Relying on open data to improve knowledge

The generalization of open data of court decisionsi.e. easy access to all court decisions rendered in France, calls into question question the hegemony of repositories to achieve this predictability of the outcome of a dispute.

The mass of decisions made available to researchers and legaltech entrepreneurs (name given to companies applying computer technologies to the law) makes it possible to bring out the jurimetryin other words the application of mathematical methods to the study of legal phenomena.

Statistics applied to court decisions make it possible to bring out information that was not accessible with traditional methods, which are essentially based on taking into account a decision, or a few decisions, but not a mass. Thus, it turns out that regional disparities are emerging, whether on the type of litigation (traffic accidents occupy a lot of judges in the south-east, less elsewhere), or on certain compensation amounts. All other things being equal, and even setting aside sociological disparities in income, women seem to be less well compensated than menand the reason for this discrepancy remains unclear.

It also appears that the references, including that of Mr. Mornet, are used by the parties to formulate their requests or their offers, but that the judges also know how to extract themselves from them, to propose amounts of compensation. sometimes very far from the numerical indications of these documents. An example: for so-called average suffering, Mr. Mornet’s reference system recommends compensation between €8,000 and €20,000. However, the aforementioned study finds compensation ranging from €4,000 to €50,000.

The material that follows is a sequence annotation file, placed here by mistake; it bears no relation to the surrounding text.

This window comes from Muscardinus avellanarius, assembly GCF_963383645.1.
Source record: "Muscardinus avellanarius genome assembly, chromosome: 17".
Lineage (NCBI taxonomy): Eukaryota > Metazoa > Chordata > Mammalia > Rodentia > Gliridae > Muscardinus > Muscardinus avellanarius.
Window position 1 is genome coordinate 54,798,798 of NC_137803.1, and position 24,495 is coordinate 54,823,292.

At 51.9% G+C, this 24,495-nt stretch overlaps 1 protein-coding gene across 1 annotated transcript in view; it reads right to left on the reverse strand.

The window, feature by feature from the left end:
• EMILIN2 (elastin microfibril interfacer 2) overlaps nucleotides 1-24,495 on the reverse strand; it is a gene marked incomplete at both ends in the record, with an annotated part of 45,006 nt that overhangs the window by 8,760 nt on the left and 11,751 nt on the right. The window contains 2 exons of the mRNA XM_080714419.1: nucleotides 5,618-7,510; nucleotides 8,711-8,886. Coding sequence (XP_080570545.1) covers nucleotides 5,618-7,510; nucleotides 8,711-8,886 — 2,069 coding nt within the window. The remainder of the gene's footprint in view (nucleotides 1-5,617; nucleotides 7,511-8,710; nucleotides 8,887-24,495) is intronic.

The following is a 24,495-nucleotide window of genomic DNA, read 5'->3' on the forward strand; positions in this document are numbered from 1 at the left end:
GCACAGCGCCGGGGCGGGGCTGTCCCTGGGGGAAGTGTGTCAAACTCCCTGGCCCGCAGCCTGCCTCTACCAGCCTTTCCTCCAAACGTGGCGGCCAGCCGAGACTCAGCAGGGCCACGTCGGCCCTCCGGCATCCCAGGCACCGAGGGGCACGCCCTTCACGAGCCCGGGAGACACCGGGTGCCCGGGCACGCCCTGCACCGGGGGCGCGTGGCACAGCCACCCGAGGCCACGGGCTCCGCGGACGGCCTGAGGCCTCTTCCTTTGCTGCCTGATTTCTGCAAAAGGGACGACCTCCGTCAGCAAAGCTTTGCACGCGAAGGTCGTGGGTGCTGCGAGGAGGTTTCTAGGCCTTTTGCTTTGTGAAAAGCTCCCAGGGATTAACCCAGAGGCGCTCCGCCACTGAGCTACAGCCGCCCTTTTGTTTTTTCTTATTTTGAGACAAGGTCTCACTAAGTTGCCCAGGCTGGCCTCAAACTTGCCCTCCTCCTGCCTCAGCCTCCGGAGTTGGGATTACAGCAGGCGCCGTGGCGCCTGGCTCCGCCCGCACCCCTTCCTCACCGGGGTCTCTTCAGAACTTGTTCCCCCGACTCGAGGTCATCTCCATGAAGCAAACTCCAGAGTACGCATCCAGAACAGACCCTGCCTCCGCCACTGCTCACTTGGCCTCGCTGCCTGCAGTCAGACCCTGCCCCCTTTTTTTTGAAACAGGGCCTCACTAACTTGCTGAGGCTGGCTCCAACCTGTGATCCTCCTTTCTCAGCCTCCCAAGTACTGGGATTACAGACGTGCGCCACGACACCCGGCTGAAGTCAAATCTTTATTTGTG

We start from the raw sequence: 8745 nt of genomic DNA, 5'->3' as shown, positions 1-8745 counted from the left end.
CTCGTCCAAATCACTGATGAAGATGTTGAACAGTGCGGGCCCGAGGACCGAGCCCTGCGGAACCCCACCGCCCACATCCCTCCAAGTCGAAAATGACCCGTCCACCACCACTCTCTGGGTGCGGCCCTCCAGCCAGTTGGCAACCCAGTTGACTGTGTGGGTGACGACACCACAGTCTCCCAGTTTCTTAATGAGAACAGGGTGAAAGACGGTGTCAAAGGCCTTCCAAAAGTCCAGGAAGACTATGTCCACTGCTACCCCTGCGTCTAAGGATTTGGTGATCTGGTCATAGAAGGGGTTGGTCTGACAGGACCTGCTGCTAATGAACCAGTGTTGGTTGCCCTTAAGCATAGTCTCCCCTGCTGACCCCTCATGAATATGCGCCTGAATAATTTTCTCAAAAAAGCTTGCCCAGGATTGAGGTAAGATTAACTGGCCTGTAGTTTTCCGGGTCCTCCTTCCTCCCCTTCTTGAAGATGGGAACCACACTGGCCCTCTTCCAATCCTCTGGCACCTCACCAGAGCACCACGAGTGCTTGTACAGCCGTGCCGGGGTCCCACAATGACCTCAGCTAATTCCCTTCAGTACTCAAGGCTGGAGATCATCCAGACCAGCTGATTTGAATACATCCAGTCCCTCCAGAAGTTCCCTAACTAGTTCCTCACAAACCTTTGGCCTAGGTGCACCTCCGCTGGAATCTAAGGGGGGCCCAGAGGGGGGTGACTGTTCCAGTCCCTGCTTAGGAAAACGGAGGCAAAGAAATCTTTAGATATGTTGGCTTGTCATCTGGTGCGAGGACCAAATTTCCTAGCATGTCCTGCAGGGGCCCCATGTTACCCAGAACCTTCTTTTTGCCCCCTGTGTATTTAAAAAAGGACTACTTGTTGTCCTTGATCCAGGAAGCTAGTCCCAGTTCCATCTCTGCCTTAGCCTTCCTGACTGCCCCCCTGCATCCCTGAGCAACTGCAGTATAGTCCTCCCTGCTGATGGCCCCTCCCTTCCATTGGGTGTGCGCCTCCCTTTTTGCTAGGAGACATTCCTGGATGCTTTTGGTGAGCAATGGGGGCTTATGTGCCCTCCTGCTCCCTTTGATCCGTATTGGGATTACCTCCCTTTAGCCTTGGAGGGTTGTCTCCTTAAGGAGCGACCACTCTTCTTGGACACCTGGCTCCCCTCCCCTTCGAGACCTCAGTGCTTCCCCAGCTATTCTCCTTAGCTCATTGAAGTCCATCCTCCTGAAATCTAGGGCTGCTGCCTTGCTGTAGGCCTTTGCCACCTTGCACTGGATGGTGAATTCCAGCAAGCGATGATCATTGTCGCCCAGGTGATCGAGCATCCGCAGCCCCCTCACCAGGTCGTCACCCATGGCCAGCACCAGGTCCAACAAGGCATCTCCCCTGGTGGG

For the victims, and the people who advise them, access to this information is essential, because it is likely to influence the interest of accepting or not an offer of compensation. Several companies are aware of this, and market online solutions allowing access to such statistics according to certain parameters, from a collection of manually analyzed decisions, such as Lexis360or automatically by natural language processing, like predictive.

A civil liability reform projectcurrently dormant, provided in its article 1271 that a large public database on compensation data be used to build a compensation reference system. This project was launched, under the name of Datajust ; experimentation, decried by some fearing that the tool is poorly designed and will lead to perverse effectswas completed without the results being able to be published, the task being apparently immense in relation to the means mobilized, which leaves the field open for private initiatives.